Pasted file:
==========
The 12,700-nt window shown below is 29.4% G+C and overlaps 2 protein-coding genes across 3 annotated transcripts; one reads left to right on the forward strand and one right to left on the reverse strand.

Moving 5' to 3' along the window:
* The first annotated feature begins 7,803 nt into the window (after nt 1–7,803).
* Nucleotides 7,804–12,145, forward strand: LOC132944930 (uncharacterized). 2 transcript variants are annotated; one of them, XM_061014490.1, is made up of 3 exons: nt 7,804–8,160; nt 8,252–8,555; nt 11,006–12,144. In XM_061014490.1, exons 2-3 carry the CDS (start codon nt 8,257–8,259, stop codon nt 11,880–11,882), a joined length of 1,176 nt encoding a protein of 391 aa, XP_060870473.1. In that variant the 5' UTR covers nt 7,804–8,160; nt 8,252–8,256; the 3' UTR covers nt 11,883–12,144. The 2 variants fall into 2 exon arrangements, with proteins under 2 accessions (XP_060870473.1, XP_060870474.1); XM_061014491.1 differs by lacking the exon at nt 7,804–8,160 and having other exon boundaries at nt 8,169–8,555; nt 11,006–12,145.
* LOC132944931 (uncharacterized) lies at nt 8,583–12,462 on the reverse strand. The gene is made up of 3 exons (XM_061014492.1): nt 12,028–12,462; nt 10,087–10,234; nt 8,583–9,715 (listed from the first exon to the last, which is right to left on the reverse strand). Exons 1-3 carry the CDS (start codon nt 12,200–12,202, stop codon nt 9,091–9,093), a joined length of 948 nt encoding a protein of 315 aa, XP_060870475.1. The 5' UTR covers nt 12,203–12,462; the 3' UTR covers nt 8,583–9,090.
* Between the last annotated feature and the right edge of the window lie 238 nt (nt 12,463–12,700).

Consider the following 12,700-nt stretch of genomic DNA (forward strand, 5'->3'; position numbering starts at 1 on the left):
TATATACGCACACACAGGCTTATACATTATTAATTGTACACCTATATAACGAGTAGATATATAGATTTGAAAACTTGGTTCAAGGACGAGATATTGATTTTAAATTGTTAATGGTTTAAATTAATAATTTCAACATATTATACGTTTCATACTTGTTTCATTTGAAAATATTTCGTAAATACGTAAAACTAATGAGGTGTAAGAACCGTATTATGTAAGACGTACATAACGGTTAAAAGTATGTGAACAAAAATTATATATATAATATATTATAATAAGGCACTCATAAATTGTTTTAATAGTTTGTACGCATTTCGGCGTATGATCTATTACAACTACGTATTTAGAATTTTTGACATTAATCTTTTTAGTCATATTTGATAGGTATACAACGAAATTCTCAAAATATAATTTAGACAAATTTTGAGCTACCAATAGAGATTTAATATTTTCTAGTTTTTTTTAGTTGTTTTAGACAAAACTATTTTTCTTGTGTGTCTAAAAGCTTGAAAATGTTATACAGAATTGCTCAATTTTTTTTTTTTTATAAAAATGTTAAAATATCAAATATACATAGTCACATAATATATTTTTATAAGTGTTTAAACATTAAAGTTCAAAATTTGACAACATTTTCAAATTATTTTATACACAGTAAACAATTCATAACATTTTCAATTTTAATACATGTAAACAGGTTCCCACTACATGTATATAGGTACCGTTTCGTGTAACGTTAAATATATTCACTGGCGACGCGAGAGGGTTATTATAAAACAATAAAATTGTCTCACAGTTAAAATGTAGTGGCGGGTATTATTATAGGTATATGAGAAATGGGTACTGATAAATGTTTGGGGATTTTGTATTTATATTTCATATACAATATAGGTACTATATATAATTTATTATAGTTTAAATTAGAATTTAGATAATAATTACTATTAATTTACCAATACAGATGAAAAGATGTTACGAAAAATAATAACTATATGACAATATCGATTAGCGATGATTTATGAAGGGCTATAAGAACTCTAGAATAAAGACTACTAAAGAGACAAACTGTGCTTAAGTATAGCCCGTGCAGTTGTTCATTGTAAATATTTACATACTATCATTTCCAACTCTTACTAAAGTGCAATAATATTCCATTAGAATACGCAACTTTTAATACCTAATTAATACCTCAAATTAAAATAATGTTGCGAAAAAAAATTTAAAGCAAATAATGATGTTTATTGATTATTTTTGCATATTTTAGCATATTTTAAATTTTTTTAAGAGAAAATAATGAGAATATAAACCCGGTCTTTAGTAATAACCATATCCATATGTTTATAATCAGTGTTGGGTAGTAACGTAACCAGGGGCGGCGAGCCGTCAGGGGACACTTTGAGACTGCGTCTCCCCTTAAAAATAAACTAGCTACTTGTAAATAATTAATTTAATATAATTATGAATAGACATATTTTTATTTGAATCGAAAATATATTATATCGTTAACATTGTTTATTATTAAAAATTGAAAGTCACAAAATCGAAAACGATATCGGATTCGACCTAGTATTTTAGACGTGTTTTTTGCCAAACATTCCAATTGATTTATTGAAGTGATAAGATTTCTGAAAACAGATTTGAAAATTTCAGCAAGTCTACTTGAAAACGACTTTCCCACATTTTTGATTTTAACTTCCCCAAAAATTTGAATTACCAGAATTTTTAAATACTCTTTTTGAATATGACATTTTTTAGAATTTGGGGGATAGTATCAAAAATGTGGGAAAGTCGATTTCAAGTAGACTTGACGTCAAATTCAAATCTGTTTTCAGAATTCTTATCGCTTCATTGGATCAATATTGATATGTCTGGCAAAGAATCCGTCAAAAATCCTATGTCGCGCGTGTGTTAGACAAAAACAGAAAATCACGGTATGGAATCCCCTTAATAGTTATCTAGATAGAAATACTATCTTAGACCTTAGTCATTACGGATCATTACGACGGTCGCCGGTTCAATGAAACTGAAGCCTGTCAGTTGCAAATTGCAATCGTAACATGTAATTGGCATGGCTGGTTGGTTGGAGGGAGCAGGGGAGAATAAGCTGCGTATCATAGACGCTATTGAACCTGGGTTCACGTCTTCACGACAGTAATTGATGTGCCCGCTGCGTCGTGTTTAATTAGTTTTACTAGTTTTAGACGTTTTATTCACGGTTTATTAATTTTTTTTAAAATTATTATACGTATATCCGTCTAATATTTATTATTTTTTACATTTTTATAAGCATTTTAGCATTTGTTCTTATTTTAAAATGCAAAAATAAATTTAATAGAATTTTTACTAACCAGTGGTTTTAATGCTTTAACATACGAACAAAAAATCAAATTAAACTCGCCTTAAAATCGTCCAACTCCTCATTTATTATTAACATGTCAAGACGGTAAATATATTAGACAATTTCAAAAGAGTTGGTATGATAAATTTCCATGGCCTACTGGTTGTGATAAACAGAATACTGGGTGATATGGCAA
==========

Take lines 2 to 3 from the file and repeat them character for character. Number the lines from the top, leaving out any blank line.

Moving 5' to 3' along the window:
* The first annotated feature begins 7,803 nt into the window (after nt 1–7,803).